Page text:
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Monday, March 2, 1998

Parents cope with slaying of Japanese-Brazilian son


Staff writer

KOMAKI, Aichi Pref. -- Memories of Herculano Reiko Lukosevicius are everywhere throughout the house.

Photographs of the 14-year-old Japanese-Brazilian boy cover the walls. His possessions -- from stuffed animals to a Tamagotchi key chain with a sticker of a female school friend inside -- are placed in the corner of a room.

His mother, Mirian Reiko Higa Lukosevicius, 35, plays his favorite song "Tears," by the heavy metal band X Japan. "With love to Herculano. From Mama. I love you," she wrote on the cover of the CD when she gave it to him.

Herculano died last October, allegedly as a result of a random attack on Brazilians by Japanese youths in the area. The boy came to Japan in July 1995 to join his parents, who had started working here in 1991. At the time of the attack, he was preparing to go back to Brazil, taking correspondence courses at home, his parents said. "He was such a nice kid," his mother said, staring at a framed photograph of her son, touching it as if she could really feel him. "He got along with everybody."

His father, Mario, 36, who worked at a plastic container-manufacturing company before the slaying, questions how such a violent incident could take place in a wealthy country like Japan. "They (the alleged attackers) had places to live, money, jobs, everything," Mario said. "Why did such an incident have to take place?"

Herculano himself did not know why when about 20 Japanese boys came running after him in a local park on the night of Oct. 6. He was chatting with friends in the park in front of Komaki Station on the Meitetsu Line when the group approached.

According to police, a Brazilian group of youths, whom Herculano had no association with, and the Japanese boys, aged 18 to 20, had been fighting. The Japanese boys, who included former "bosozoku" motorcycle gang members, were out to get any Brazilian for revenge, police said. It is alleged that they randomly assaulted more than 10 Brazilian youths who were at the park.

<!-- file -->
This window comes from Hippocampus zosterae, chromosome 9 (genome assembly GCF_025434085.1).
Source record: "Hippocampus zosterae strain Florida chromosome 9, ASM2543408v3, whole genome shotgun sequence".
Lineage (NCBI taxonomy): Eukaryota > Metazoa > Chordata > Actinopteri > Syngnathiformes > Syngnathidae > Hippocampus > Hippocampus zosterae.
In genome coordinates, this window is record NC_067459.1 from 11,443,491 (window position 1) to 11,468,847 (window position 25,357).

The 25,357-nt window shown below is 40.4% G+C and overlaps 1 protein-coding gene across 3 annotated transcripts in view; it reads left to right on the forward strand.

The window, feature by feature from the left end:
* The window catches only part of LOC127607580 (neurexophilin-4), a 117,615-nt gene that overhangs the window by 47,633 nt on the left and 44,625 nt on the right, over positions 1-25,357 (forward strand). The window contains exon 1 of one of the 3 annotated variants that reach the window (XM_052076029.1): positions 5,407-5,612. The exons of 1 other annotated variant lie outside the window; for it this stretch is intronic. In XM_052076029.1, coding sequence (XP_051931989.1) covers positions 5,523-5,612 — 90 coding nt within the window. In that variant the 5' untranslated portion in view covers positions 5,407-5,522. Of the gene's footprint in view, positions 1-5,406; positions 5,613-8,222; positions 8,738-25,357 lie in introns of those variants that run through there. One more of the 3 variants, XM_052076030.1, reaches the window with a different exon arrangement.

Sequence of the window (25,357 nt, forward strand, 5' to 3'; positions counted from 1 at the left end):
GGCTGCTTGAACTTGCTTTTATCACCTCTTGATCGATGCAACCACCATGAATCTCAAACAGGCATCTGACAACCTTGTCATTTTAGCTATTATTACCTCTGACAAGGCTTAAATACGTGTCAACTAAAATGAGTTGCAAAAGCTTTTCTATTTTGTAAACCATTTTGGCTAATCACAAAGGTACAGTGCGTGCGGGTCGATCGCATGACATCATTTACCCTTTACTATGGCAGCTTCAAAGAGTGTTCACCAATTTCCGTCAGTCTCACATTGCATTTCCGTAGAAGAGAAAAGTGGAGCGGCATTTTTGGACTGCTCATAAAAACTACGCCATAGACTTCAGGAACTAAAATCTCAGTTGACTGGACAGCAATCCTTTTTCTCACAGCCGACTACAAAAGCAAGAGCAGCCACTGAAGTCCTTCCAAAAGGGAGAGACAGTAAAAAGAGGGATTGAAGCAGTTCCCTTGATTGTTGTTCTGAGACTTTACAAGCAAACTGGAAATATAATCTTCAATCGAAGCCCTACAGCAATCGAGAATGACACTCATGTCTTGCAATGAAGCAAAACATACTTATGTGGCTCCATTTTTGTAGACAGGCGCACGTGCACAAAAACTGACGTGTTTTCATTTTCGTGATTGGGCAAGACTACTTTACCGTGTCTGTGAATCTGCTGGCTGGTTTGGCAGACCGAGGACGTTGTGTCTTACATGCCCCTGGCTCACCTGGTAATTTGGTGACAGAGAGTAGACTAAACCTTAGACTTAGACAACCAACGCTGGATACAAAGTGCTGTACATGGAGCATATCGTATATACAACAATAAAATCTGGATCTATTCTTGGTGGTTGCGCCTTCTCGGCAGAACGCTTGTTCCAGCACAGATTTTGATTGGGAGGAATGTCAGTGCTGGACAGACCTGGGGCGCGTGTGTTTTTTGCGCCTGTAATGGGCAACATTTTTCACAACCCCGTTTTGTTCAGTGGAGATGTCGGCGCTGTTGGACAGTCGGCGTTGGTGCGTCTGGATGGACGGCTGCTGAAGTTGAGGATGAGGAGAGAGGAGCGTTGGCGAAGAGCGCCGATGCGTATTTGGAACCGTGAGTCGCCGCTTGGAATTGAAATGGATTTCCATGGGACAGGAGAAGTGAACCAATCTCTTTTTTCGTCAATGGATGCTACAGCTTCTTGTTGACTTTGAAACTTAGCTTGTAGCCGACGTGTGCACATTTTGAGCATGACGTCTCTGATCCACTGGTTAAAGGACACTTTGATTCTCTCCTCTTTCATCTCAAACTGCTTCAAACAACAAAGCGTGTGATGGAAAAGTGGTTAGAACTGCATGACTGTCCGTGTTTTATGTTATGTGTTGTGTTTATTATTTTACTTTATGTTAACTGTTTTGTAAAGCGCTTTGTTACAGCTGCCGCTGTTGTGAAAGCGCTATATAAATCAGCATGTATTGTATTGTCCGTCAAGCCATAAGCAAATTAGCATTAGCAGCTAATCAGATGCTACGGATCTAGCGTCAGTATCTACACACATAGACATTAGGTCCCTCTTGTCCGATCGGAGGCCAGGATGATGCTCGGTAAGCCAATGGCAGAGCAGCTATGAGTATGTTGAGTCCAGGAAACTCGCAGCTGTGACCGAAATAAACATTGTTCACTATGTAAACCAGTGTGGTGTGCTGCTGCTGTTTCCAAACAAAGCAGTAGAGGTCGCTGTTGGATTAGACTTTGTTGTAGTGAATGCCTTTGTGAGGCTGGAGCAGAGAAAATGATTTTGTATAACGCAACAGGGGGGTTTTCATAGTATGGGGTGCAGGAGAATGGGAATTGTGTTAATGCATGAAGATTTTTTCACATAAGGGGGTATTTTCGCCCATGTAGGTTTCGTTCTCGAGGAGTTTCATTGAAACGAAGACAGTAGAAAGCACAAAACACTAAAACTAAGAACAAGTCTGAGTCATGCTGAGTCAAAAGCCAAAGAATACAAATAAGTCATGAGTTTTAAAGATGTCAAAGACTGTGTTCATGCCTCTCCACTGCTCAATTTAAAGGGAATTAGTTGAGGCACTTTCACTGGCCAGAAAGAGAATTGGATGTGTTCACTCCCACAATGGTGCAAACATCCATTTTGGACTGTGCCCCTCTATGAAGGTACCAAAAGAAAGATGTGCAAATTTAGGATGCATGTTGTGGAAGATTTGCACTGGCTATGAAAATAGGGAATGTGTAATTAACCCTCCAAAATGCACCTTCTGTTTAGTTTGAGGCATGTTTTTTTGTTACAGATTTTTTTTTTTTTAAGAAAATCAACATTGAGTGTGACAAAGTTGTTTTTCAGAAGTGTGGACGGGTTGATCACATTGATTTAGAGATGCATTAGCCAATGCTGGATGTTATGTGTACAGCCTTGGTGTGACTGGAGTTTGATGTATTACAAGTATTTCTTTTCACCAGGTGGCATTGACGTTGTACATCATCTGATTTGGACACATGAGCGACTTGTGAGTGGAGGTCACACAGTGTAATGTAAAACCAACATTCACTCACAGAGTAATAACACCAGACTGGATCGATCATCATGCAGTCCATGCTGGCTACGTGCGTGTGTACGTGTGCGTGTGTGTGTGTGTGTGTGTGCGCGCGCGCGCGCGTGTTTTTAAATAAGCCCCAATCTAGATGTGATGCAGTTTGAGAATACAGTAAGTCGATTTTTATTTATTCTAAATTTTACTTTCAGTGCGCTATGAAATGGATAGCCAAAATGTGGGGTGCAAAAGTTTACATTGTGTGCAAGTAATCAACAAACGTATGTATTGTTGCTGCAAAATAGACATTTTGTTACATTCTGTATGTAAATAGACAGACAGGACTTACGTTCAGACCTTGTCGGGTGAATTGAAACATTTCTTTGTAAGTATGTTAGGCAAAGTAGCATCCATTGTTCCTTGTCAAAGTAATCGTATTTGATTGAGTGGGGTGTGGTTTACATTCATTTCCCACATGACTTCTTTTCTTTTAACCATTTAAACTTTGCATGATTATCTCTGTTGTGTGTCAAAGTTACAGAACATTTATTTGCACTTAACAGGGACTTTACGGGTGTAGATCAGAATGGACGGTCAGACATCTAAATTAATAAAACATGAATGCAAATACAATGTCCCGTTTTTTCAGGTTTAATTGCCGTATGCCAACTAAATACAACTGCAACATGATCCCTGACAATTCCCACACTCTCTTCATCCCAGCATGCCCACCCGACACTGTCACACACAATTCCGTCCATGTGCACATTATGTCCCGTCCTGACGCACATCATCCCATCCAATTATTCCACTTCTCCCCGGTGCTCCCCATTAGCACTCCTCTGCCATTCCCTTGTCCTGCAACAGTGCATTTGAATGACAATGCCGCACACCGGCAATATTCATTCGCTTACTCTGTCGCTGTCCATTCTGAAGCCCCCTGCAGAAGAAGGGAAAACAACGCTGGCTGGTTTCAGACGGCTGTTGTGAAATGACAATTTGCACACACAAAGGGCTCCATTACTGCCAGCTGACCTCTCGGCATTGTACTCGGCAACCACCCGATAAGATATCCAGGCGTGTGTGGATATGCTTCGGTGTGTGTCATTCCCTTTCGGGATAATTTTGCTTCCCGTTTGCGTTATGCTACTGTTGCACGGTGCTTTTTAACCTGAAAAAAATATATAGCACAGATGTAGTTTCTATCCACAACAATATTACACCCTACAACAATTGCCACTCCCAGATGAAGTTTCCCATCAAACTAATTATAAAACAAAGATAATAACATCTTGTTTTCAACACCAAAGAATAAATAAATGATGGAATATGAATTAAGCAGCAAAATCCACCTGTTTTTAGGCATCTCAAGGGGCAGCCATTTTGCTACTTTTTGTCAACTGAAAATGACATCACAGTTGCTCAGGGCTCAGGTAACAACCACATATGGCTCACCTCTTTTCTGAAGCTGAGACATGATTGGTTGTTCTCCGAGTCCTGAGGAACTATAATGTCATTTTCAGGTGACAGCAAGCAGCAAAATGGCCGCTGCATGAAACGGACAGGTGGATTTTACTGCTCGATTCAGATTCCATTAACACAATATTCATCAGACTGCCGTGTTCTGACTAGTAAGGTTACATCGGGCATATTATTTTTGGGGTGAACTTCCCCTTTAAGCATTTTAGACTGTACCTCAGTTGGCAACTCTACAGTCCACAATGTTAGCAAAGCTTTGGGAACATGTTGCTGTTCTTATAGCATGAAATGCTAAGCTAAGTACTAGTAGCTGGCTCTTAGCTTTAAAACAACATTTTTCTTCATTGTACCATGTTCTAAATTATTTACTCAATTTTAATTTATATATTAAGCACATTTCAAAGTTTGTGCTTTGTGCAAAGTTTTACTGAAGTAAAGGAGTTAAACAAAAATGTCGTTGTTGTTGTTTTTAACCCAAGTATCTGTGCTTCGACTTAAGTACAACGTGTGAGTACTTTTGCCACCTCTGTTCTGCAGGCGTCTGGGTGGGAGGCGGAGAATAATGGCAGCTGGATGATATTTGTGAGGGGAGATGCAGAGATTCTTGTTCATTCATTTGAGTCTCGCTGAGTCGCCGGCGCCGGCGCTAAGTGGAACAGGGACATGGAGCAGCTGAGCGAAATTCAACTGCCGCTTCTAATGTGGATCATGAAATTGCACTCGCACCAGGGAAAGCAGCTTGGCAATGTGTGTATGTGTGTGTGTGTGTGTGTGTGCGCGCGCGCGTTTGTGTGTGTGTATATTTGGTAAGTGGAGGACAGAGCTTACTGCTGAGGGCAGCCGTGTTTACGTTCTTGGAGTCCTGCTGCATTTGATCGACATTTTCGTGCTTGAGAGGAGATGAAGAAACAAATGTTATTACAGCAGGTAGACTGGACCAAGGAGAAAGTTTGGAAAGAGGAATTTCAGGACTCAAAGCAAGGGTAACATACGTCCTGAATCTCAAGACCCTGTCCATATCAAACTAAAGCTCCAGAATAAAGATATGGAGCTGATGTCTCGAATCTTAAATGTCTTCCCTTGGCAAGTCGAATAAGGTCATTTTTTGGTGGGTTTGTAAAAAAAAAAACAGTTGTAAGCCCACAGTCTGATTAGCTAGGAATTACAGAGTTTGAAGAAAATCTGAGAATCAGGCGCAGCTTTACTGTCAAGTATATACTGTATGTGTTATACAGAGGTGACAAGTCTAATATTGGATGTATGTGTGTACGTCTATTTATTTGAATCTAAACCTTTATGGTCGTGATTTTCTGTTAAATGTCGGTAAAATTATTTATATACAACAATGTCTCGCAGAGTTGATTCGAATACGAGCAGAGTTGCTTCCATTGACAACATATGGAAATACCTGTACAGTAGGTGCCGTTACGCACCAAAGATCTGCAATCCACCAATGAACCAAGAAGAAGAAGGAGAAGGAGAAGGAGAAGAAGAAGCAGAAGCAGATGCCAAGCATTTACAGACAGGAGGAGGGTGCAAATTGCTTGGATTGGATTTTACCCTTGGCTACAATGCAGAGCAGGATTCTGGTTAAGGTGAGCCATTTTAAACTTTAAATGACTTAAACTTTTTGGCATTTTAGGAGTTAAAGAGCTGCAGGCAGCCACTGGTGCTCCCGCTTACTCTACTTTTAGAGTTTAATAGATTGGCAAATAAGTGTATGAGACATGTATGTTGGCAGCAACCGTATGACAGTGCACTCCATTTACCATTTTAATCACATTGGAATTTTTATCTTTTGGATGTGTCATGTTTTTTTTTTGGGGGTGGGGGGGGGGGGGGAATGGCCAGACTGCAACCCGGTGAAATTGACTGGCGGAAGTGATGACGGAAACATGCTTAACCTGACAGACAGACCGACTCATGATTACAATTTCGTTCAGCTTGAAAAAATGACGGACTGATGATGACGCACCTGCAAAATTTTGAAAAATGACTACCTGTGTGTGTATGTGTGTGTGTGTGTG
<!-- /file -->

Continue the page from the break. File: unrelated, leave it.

Herculano became the target of further violence only because he was tall and stood out, his parents said. While his friends managed to escape, Herculano was captured by the Japanese boys and taken by car to another park, where he was kicked, beaten and stabbed.

His father received a phone call from him that night, after he was taken to the second park. "He asked me to help him, although he didn't know exactly where he was," Mario said. "Soon I heard the sound of the boys beating him up."

By the time they traced him to a Komaki hospital, he was bruised, swollen and bloody. He died three days later.

His parents live in grief and outrage. Four 19-year-olds and an 18-year-old have been indicted for the deadly assault on Herculano.

The killing horrified Komaki's Brazilian community, which numbers about 2,700, said Mami Yasunaga, a local correspondent for the Brazilian weekly newspaper Jornal Tudo Bem. Soon after the attack, Brazilian employment agencies began distributing flyers, urging Brazilians to stay away from the streets and go straight home after work, Yasunaga says. Customers have been staying away from local Brazilian restaurants, and nobody hangs out at Melody Park in front of Komaki Station any more.

Herculano's 8-year-old brother, Heitor, was sent back to Brazil in November. But his parents decided to stay here to see the trials through and to spread their message that life must be respected and that Herculano's tragedy should never be repeated. The couple plans to embark on a nationwide campaign to eradicate violence. Except on days when trial hearings are held, the two will drive their van to various cities to deliver their message against violence, they said.

So far, the Lukosevicius have toured several places in Nagoya and Osaka. Although they welcome the help of volunteers and donations to support their activities, the purpose of the campaign is not to collect money, Mario stresses.

"Young Japanese people have forgotten the importance of life, which is truly shameful," he said. "This is not a campaign for me. This is a campaign for the Japanese people."

For more information on the activities of the Lukosevicius, call Mario at (0568) 76-6954.


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